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Documentary makers Epstein and Friedman cut their dramatic teeth on Ginsberg’s ‘Howl’
With one insanely long run-on sentence, 78 lines and a complete section of an epic poem before the first period, Allen Ginsberg shook the world.
The 1956 publication of Howl and Other Poems brought together homosexuality and poetry in a way that had never before occurred, introducing another corner of American subculture to the glaring, harsh light of popular attention.
“I saw the best minds of my generation destroyed by madness, starving hysterical naked, dragging themselves through the negro streets at dawn looking for an angry fix,” he wrote, and in their palaces and places of power, the mighty trembled and shook and wailed and gnashed their teeth and rent their hair.
Okay, perhaps not. Lovers of modern poetry took note, as did Ginsberg’s friends and, unfortunately, so did City Lights Bookstore’s Lawrence Ferlinghetti, publisher and poet, as he was charged with obscenity as the domestic publisher of the poem.
Now, over half a century later, the poem, the people in it, and those involved with it are on the silver screen with Rob Epstein and Jeffrey Friedman’s film entitled, appropriately enough, Howl.
There are three intertwining skeins in the movie: Allen Ginsberg (portrayed by James Franco in his second major gay role in three years, after Milk) performing Howl in a nightclub setting, Ginsberg being interviewed about poetry and the poem itself, and Ferlinghetti’s obscenity trial.
The sheer volume of talented actors in the film defies belief, especially considering that it is art-house fare. Ferlinghetti, who does not speak in the movie, is portrayed by relative unknown Andrew Rogers, but Bob Balaban plays Judge Clayton Horn, David Strathairn portrays prosecutor Ralph McIntosh, Mad Men’s Jon Hamm is defense attorney Jake Ehrlich, and the various experts called upon to testify are played by Mary-Louise Parker, Jeff Daniels, Alessandro Nivola and Treat Williams.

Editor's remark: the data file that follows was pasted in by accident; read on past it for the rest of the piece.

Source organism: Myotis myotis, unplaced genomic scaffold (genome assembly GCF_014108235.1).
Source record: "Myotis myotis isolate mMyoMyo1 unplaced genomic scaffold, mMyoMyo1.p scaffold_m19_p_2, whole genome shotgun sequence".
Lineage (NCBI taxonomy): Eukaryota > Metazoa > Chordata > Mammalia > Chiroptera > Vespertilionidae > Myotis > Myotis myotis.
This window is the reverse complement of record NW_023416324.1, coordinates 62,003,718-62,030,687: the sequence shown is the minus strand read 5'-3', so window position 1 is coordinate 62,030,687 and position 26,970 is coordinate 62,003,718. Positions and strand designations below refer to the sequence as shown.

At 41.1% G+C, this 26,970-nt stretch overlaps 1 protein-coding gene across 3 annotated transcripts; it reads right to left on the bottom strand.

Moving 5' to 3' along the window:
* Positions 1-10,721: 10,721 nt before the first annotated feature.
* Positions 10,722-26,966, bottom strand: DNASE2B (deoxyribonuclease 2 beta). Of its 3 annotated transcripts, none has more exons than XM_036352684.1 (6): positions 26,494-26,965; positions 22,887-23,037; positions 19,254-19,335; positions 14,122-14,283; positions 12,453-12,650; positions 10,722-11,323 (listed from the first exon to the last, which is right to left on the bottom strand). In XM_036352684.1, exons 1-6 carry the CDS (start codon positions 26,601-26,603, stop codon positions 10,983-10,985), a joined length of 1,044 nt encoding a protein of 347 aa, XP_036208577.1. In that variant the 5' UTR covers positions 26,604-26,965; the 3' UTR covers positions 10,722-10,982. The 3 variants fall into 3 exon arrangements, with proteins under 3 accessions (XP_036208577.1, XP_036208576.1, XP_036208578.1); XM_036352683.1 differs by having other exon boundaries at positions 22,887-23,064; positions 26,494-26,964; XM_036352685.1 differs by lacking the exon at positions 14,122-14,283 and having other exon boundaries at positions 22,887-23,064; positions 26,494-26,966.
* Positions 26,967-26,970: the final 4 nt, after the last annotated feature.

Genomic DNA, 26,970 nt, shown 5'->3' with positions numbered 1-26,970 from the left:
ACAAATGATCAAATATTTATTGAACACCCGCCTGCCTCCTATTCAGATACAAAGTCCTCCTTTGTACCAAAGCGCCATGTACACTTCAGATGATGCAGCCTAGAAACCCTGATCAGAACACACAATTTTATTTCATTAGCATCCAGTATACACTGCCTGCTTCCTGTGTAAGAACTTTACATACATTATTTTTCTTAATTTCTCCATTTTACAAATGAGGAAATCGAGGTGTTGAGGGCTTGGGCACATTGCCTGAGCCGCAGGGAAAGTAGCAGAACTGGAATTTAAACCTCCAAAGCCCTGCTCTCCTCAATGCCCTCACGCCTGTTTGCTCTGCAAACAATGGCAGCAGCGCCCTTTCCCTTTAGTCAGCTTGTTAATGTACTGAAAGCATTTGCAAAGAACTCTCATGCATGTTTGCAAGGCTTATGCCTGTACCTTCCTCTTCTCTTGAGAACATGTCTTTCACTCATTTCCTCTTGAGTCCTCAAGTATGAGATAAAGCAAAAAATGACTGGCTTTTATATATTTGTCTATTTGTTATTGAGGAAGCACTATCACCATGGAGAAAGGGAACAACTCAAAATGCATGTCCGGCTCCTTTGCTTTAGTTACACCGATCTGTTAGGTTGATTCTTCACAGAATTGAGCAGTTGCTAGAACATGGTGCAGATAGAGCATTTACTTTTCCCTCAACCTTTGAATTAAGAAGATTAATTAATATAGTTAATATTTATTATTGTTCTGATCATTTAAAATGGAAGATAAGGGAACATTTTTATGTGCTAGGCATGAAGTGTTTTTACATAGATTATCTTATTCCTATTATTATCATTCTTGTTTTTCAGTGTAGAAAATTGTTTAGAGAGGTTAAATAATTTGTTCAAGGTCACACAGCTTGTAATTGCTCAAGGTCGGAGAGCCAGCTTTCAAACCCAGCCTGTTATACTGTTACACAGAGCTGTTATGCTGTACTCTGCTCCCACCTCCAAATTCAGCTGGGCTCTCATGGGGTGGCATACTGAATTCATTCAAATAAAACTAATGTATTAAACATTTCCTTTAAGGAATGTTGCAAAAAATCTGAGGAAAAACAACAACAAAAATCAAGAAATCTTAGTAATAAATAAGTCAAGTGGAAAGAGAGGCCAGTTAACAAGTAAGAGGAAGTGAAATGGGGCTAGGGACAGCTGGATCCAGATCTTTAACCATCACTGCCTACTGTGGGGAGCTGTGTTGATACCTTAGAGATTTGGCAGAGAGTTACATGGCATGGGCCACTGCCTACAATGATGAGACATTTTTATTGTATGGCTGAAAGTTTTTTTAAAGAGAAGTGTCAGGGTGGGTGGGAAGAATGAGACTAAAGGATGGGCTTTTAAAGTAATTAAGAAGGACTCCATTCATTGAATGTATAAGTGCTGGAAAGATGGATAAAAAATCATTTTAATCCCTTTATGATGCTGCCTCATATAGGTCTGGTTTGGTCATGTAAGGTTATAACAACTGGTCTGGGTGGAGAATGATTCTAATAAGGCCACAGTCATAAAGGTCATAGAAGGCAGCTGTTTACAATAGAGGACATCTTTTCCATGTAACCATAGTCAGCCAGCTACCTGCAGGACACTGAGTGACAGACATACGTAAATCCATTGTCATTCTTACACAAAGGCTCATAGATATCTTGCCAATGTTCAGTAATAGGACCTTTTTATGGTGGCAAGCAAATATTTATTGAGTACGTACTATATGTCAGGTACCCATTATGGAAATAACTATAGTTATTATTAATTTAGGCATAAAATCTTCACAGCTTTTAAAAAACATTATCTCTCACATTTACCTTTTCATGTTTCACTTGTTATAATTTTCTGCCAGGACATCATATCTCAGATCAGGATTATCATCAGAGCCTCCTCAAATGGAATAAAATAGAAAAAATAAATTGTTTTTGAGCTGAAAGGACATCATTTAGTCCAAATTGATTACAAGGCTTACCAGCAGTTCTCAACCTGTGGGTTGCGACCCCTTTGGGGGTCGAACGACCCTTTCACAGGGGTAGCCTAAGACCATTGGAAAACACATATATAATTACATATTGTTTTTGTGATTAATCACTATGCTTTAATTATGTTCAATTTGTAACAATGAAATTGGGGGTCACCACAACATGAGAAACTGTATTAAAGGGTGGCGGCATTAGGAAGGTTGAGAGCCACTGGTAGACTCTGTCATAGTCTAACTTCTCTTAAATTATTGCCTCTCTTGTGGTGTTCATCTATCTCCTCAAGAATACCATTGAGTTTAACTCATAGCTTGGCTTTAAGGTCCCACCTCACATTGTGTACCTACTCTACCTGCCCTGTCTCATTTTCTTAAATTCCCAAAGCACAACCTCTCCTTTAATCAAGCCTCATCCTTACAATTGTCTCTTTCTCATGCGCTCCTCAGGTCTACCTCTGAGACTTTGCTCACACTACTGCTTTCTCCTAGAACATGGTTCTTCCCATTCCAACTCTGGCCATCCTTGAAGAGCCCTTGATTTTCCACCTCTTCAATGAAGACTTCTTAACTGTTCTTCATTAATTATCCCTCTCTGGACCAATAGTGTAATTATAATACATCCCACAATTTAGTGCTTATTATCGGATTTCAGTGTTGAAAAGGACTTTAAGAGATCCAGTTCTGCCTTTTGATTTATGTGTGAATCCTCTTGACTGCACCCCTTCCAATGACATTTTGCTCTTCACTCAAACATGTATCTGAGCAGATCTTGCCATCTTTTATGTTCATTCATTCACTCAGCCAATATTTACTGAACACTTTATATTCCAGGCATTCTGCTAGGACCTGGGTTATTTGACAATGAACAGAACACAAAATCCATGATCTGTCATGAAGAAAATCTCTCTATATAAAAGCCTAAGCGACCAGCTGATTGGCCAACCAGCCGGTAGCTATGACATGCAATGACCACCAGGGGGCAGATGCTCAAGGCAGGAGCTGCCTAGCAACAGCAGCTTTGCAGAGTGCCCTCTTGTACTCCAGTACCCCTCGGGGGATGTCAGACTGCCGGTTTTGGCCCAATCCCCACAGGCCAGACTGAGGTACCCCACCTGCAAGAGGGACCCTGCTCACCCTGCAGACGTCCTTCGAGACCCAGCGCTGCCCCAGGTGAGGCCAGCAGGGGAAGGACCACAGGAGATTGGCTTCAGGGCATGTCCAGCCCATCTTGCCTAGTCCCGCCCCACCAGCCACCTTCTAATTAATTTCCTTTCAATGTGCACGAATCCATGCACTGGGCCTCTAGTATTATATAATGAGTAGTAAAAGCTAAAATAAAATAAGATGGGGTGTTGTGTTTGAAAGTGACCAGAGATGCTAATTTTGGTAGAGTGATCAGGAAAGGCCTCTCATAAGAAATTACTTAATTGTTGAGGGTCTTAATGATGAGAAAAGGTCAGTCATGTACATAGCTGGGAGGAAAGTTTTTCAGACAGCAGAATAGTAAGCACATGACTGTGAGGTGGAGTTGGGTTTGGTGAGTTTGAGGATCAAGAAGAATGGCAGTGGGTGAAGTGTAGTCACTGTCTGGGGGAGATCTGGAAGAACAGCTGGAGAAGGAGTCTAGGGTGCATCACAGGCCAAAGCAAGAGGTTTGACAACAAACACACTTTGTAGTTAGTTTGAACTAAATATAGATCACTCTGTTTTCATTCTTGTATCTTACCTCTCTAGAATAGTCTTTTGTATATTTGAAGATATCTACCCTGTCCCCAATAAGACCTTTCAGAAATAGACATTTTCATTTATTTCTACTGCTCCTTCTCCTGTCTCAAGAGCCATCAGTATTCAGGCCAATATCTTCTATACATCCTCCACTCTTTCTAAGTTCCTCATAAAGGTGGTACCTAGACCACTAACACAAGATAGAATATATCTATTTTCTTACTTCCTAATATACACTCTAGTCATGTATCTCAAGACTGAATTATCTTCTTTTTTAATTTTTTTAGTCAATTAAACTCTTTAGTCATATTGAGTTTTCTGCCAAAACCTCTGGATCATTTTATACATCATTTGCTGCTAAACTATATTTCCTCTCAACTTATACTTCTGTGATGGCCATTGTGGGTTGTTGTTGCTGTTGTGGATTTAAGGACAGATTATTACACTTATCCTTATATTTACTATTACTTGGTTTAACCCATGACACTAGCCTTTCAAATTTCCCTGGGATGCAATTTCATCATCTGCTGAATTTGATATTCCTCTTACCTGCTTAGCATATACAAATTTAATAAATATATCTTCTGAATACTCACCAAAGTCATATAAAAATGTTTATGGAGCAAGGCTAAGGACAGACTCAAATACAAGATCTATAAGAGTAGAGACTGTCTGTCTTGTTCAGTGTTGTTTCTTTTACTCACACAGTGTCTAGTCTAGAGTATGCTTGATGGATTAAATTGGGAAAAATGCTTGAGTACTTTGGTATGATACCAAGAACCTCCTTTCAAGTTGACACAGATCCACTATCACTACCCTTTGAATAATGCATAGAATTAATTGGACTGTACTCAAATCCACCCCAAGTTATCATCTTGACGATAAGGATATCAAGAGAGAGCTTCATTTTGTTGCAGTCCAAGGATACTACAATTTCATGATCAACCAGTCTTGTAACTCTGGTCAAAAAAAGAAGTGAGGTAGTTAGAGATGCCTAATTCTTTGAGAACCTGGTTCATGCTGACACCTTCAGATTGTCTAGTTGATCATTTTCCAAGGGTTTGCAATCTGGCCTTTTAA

Of course, no film about Ginsberg could be complete without Jack Kerouac, Neal Cassady and Ginsberg’s partner Peter Orlovsky, portrayed by Todd Rotondi, Jon Prescott and Aaron Tveit, respectively.
Seeing the genesis of the poem, hearing Ginsberg’s own words (coming out of Franco’s beautiful mouth though they were), is an incredibly moving experience. There is deep emotion in the film, and it runs through every minute of it.
The court scenes are absolutely fascinating, the duel between Ehrlich and McIntosh a deadly, dreadful melee of words clashing together like swords. Watching Ehrlich hanging Jeff Daniels’ Prof. David Kirk with his own definitions of what constitutes artistic merit brings a sense of exultation so intense, one could almost believe that the trial was going on today.
Perhaps one of the most extraordinary facets of the film is not that Franco is playing gay so often it almost seems like he’s teasing us, or that someone who could have been a simple teen idol has such depth of character, but rather that the writer-directors put forward such an excellent sally into the realm of narrative filmmaking.
Epstein and Friedman are familiar names, having directed The Times of Harvey Milk, The Celluloid Closet, Paragraph 175 and Common Threads: Stories from the Quilt, among others, but all of their work has been in documentaries. This is their first foray into films with actors portraying historical figures, instead of stock footage and interviews with the people themselves.
That background comes to the forefront at the very end of the film, with a recording of Allen Ginsberg himself singing, which is sure to bring at the very least a wistful smile or a happy tear to any audience member.
The film opens at the Cedar-Lee Theater in Cleveland Heights on October 22, as well as one of the Drexel theaters in Columbus.
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